faith · motherhood

Being Still and Knowing Myself

Today has been the longest day. In the best possible way. Apparently, you can buy yourself time. If you get on a plane and head west, the clock turns back and suddenly there are two extra hours in your schedule.

Trips work that way. Especially trips without kids. And since my internal alarm is still set for Georgia time, I was up and wide awake at seven before I’d even had my in-room Starbucks brew. I’ve had a whole day. A whole day with no obligations or deadlines or temper tantrums or requests. It’s a decadent luxury, and I know that.

But it’s a luxury of solitude I desperately needed.

I’ve always believed I am an extrovert, a people person, talking to strangers or friends or anyone has never been a problem. I make connections. I build bridges and find common ground. I hate social silence because it feels uncomfortable and unnecessary. If I’m with people, then I’m going to communicate with people.

Yesterday, I rode an airport shuttle, a Delta flight, and a downtown shuttle in close quarters with dozens of people. I said nothing. I deliberately kept my silence and let there be quiet and didn’t even attempt conversation in situations where others might have sensed opportunity.

My capacity for people is full.

It sounds terrible to say that doesn’t it? I don’t mean I don’t feel compassion or mercy or the desire to welcome new people into my life, but I’m in a place right now where I’m recognizing that I’ve been spreading myself way too thin too much of the time.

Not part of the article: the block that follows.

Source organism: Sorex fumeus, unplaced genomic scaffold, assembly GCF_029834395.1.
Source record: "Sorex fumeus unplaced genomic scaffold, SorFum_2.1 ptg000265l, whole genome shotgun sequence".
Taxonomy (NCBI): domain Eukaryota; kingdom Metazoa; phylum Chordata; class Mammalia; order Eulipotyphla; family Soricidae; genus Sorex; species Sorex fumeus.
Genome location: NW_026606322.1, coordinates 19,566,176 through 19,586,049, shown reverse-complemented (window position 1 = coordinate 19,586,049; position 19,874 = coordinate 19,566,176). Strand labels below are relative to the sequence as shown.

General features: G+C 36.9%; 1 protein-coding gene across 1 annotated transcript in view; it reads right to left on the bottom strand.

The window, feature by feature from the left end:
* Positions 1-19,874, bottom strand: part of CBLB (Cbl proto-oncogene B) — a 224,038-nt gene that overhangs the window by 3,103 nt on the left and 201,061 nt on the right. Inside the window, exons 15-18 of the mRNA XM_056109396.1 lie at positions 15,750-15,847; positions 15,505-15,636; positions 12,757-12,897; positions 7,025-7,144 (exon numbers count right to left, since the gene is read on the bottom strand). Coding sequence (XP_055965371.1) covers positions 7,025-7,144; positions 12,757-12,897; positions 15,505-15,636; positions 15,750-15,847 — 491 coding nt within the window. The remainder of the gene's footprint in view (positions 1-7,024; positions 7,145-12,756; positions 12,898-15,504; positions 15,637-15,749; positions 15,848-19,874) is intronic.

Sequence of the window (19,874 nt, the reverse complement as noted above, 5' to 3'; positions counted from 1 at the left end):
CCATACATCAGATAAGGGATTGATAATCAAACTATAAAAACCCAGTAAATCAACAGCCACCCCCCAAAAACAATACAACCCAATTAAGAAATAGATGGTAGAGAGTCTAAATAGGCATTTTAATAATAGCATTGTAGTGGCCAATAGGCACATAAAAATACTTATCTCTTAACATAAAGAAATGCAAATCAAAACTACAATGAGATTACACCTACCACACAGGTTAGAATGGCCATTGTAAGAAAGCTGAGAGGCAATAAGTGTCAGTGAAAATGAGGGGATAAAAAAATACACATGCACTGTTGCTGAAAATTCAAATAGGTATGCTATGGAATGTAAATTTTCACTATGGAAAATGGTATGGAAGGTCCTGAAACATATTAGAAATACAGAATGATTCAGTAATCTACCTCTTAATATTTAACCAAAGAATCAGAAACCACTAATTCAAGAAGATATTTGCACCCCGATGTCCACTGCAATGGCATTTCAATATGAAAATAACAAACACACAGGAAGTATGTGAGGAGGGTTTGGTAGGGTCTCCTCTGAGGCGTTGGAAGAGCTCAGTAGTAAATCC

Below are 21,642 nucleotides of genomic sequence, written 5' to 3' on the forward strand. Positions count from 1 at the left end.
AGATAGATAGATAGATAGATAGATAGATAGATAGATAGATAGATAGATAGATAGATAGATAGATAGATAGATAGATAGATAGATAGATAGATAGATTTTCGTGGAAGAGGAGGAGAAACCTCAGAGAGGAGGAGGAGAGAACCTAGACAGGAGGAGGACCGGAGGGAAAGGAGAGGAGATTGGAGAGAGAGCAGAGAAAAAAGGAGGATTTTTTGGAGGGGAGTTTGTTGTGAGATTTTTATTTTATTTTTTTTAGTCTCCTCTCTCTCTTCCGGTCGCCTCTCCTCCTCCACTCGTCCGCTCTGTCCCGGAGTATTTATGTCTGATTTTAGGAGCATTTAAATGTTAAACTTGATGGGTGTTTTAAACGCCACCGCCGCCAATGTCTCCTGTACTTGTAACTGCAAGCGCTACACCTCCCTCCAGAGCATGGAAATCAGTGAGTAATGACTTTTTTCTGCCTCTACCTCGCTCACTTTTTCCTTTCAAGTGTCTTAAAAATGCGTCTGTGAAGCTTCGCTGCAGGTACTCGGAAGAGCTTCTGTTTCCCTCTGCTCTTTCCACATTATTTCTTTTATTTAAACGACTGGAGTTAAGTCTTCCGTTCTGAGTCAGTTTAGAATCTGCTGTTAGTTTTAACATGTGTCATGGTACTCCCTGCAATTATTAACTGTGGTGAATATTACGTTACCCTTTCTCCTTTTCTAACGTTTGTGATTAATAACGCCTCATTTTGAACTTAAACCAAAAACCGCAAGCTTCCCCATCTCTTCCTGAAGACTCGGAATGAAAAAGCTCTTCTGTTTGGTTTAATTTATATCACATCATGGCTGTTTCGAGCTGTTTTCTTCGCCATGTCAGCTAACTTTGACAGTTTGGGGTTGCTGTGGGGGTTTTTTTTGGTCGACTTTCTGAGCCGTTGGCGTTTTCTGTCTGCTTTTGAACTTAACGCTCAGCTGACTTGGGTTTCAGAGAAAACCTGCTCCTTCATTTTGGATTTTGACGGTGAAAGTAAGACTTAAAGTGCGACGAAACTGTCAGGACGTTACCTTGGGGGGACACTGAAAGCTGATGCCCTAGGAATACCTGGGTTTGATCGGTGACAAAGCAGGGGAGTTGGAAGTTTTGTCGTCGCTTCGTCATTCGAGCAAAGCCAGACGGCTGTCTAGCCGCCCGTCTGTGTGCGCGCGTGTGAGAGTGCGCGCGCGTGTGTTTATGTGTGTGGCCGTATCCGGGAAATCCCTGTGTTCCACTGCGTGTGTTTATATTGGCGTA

I’m not the extrovert I’ve always thought. Most of the time, being with lots of people stresses me rather than relaxes me. For years, I have let my people pleasing side trump my quiet side. I have said yes even when it’s not my best, I have attended functions because I fear missing out, I have done everything except embrace my true calling because I thought it was pretty important I help others be happy.

You know when it’s easiest to help others feel happiness? When you feel it yourself.

You know what makes you happy? Embracing who you are instead of who you think this world wants you to be.

I love meeting people. I love finding kindred souls and I’ve spent hours over coffee with amazing people talking motherhood and writing and theater and just life. But I’m best at this when I’ve also built time into my life to recharge, decompress, and just have some time to myself. I didn’t know this was true for a long time. I thought it was because I’d had a bad day that I needed a bubble bath and a good book. Or a long walk by myself. Or even just a trip to the grocery store that didn’t require the dreadful car buggy and a cookie.

I didn’t realize the bad days could be fewer if I took care of myself as well as I try to take care of my kids.

Blessedly, I have a husband who got that about me long before I got it about myself. He didn’t ask me to come with him just because he wanted some time away. He asked me to come because he knew that while he was in eight hour meetings, I would be here. At an outdoor cafe, writing. He knew I’d have large chunks of time alone. He knew I needed this.

“Why spend money on what is not bread, and your labor on what does not satisfy? Listen, listen to me, and eat what is good, and your soul will delight in the richest of fare. Give ear and come to me; hear me, that your soul may live.”
Isaiah 55:2-3

I want my soul to live. And in order to do that, sometimes I have to let my soul find quiet and rest.

And solitude.

You know what else I read today over lunch by myself? Ann Voskamp’s beautiful words on how we can indeed be still because the loud internet is not the boss of me.

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